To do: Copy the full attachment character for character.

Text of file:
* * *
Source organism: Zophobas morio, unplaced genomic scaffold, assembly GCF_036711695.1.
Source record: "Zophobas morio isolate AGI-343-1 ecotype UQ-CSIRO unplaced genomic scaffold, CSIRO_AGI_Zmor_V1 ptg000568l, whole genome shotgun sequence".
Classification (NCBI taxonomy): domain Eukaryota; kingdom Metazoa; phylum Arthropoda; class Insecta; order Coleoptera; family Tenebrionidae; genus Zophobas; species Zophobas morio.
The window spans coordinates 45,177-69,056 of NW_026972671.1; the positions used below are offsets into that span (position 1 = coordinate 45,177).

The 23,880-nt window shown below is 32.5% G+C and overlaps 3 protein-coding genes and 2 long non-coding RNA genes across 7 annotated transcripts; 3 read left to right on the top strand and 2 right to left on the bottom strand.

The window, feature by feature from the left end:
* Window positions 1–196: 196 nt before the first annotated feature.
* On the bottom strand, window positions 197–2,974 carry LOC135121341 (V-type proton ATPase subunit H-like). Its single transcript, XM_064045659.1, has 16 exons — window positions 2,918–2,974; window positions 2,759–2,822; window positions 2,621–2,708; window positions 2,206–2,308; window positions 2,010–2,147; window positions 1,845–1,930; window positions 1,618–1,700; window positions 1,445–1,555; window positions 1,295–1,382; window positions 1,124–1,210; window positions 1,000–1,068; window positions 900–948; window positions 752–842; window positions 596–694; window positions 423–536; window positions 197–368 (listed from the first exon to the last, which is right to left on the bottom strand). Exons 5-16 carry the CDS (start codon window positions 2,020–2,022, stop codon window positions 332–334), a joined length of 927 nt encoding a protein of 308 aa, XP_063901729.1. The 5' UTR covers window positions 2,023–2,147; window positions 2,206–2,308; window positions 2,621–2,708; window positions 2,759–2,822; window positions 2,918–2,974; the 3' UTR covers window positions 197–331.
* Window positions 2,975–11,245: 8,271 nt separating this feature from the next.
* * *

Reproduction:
Source organism: Zophobas morio, unplaced genomic scaffold, assembly GCF_036711695.1.
Source record: "Zophobas morio isolate AGI-343-1 ecotype UQ-CSIRO unplaced genomic scaffold, CSIRO_AGI_Zmor_V1 ptg000568l, whole genome shotgun sequence".
Classification (NCBI taxonomy): domain Eukaryota; kingdom Metazoa; phylum Arthropoda; class Insecta; order Coleoptera; family Tenebrionidae; genus Zophobas; species Zophobas morio.
The window spans coordinates 45,177-69,056 of NW_026972671.1; the positions used below are offsets into that span (position 1 = coordinate 45,177).

The 23,880-nt window shown below is 32.5% G+C and overlaps 3 protein-coding genes and 2 long non-coding RNA genes across 7 annotated transcripts; 3 read left to right on the top strand and 2 right to left on the bottom strand.

The window, feature by feature from the left end:
* Window positions 1–196: 196 nt before the first annotated feature.
* On the bottom strand, window positions 197–2,974 carry LOC135121341 (V-type proton ATPase subunit H-like). Its single transcript, XM_064045659.1, has 16 exons — window positions 2,918–2,974; window positions 2,759–2,822; window positions 2,621–2,708; window positions 2,206–2,308; window positions 2,010–2,147; window positions 1,845–1,930; window positions 1,618–1,700; window positions 1,445–1,555; window positions 1,295–1,382; window positions 1,124–1,210; window positions 1,000–1,068; window positions 900–948; window positions 752–842; window positions 596–694; window positions 423–536; window positions 197–368 (listed from the first exon to the last, which is right to left on the bottom strand). Exons 5-16 carry the CDS (start codon window positions 2,020–2,022, stop codon window positions 332–334), a joined length of 927 nt encoding a protein of 308 aa, XP_063901729.1. The 5' UTR covers window positions 2,023–2,147; window positions 2,206–2,308; window positions 2,621–2,708; window positions 2,759–2,822; window positions 2,918–2,974; the 3' UTR covers window positions 197–331.
* Window positions 2,975–11,245: 8,271 nt separating this feature from the next.